Why Do You Need To Pay Attention To The Content Of Fake Memos?
CBS News producer Mary Mapes, who was fired for her role in Memogate, is complaining that bloggers didn’t pay enough attention to the content of the phony memos:
“There was no analysis of what the documents actually said, no work done to look at the content, no comparison with the official record, no phone calls made to check the facts of the story, nothing beyond a cursory and politically motivated examination of the typeface. That was all they had to attack, but that was enough.”
First of all, that’s not true. Here’s one detail, pointed out by the blogosphere, that in and of itself should have thrown the authenticity of the memos into question:
“One CBS memo cites pressure allegedly being put on Killian by “Staudt,” a reference to Col. Walter B. “Buck” Staudt, one of Bush’s early commanders. But the memo is dated Aug. 18, 1973, nearly a year and a half after Staudt retired from the Guard.”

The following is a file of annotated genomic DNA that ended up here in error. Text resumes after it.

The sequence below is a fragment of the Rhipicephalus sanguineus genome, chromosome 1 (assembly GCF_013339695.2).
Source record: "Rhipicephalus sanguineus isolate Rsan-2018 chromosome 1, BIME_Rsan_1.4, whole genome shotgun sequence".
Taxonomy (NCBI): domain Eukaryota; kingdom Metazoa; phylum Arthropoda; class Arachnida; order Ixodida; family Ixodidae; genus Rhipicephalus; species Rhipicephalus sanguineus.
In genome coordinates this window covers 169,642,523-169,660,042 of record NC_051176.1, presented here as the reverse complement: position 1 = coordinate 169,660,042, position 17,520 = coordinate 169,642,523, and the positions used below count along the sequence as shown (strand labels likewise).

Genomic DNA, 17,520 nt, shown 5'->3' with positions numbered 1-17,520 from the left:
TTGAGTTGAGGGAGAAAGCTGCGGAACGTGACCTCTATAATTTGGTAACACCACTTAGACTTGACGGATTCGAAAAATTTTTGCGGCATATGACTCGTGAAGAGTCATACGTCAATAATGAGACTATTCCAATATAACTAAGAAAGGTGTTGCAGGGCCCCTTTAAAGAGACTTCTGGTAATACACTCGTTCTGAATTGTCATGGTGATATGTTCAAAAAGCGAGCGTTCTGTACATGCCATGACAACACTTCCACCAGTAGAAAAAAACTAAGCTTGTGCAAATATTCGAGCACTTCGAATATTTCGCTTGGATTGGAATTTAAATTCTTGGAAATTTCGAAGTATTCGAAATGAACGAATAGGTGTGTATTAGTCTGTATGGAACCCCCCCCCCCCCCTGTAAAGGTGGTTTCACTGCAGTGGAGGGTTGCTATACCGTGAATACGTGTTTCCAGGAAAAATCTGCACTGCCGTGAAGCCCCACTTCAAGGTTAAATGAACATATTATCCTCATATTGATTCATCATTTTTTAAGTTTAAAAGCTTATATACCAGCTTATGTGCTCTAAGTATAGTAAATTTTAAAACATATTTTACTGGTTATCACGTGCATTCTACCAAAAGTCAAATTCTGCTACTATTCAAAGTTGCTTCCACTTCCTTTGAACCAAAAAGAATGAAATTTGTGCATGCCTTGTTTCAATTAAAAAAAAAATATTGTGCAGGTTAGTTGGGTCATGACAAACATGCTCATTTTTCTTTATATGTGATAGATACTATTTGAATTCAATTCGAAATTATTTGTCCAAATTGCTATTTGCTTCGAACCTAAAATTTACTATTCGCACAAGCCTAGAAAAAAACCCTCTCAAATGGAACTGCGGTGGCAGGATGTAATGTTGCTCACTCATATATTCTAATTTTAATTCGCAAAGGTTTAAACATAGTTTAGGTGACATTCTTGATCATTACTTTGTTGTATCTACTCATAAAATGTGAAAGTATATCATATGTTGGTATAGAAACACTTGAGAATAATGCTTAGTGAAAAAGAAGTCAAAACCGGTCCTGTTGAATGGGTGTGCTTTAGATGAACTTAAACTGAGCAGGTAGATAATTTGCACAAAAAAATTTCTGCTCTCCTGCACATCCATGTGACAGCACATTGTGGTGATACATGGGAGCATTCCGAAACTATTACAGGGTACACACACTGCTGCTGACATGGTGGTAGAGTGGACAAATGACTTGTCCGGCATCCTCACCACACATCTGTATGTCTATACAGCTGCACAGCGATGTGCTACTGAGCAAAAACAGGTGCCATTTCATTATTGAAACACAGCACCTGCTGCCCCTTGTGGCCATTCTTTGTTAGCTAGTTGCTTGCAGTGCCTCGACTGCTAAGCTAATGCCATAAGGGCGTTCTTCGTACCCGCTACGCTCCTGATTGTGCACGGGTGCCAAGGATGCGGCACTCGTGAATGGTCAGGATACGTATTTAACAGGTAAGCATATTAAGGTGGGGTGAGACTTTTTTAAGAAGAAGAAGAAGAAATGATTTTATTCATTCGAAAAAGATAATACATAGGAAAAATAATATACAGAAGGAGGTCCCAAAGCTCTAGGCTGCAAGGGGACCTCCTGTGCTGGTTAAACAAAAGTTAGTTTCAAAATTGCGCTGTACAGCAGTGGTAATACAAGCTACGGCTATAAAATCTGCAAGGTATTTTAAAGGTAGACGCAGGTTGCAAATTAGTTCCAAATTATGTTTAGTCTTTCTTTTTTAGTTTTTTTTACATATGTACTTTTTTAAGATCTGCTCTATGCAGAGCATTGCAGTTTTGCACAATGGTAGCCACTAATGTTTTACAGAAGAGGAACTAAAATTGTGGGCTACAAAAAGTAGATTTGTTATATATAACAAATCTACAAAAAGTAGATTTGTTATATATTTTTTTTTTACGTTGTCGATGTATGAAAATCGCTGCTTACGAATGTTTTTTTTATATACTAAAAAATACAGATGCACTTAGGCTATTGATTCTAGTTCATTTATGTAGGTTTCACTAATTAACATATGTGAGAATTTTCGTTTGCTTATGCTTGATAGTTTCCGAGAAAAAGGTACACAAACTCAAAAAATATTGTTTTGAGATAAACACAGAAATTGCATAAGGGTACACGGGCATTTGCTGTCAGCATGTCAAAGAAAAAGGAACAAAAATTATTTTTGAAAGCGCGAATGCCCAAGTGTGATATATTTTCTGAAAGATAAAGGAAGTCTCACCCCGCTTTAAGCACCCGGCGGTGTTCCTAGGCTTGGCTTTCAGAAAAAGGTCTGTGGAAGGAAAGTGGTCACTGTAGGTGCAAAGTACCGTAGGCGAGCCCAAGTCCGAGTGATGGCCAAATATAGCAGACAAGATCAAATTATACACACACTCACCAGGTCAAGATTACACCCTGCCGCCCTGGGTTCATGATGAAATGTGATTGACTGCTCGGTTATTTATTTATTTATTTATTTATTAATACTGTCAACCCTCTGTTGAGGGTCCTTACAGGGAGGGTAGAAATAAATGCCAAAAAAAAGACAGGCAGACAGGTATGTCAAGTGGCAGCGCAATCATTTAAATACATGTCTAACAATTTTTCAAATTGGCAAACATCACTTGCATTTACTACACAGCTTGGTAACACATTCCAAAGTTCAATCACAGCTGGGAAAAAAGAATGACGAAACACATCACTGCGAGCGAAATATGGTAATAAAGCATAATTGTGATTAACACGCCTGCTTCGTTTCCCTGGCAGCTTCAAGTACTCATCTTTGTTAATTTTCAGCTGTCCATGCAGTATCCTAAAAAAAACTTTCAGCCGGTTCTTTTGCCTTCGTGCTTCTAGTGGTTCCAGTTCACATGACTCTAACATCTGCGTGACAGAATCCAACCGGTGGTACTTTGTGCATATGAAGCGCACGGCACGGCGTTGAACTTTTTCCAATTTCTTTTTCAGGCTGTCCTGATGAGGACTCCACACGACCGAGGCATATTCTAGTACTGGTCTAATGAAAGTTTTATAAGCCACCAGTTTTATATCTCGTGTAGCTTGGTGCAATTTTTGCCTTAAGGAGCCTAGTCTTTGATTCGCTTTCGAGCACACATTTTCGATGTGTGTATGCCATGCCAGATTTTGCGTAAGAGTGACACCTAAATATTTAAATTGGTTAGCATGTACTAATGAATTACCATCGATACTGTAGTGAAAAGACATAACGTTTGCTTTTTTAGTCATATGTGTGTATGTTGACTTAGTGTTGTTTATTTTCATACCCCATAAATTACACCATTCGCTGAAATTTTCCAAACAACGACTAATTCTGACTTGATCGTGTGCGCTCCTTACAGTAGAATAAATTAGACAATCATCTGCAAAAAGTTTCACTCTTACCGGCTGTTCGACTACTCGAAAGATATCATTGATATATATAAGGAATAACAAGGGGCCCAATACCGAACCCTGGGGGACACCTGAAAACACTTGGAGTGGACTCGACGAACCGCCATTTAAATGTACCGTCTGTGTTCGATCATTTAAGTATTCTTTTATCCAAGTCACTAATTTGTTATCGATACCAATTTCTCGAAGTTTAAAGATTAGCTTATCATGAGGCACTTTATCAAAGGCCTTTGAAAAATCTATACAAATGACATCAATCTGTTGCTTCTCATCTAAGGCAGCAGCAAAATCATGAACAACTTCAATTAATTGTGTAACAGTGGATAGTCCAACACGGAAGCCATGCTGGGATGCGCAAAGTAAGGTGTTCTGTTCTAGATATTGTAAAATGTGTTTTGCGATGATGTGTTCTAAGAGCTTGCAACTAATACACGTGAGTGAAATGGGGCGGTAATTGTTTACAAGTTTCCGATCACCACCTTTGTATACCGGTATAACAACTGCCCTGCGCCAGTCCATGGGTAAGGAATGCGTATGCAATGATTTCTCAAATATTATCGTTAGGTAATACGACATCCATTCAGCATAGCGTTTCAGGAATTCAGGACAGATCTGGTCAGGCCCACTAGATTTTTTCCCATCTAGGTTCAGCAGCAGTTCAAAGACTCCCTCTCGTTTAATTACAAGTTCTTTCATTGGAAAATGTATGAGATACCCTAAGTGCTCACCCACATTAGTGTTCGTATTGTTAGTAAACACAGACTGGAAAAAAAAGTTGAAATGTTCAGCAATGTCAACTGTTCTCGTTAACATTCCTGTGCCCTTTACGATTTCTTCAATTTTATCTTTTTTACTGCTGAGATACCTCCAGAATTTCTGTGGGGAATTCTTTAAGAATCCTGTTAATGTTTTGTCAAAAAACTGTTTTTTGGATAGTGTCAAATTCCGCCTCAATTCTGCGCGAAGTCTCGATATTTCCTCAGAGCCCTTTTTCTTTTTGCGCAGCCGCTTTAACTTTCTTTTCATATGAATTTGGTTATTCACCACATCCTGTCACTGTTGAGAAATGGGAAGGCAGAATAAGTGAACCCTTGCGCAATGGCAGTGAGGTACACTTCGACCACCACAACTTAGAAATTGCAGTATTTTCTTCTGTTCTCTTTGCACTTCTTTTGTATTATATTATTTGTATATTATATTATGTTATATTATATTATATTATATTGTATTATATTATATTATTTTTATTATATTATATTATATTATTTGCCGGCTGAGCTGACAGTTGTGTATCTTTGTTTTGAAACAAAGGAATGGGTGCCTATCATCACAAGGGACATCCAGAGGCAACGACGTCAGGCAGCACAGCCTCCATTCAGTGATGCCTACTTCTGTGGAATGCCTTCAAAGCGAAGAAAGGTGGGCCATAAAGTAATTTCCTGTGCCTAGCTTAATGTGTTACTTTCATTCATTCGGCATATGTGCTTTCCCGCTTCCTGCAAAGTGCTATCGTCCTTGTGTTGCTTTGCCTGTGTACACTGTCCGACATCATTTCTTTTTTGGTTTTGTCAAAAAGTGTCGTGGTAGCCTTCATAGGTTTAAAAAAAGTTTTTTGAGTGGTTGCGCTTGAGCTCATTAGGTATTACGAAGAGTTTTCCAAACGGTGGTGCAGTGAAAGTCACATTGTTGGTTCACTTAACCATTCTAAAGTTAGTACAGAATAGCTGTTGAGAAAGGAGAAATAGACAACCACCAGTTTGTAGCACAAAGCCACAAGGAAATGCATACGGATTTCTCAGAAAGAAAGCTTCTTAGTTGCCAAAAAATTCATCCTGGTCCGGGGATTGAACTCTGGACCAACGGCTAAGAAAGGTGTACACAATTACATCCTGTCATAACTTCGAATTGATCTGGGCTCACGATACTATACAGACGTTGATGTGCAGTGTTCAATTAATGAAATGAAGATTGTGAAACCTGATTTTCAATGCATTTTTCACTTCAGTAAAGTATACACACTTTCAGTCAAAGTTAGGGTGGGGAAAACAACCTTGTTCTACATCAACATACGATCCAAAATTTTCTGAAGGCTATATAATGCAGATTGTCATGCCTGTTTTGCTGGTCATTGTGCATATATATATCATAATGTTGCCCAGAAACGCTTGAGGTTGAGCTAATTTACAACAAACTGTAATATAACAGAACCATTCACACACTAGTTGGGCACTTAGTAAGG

Setting that aside, the content was essentially irrelevant. Why? Think about it like this:
If some shady source hands you a document that he claims was written by Napoleon and you notice that it’s scribbled on a sheet of notebook paper, you don’t need to look at content or the official record, it’s not real.
The same goes for those Memogate documents.
When an unreliable source hands you copies of memos that are supposed to be more than 30 years old and they’re written in the default font of Microsoft Word, what more do you need to know to figure out that they’re fakes?
The fact that Rather, Mapes, and company went live with these memos in the first place over the objections of their own experts, relentlessly defended them back then, and are still defending them now, tells you that getting to the truth is way down on their priority list, well below getting Bush and covering their own behinds.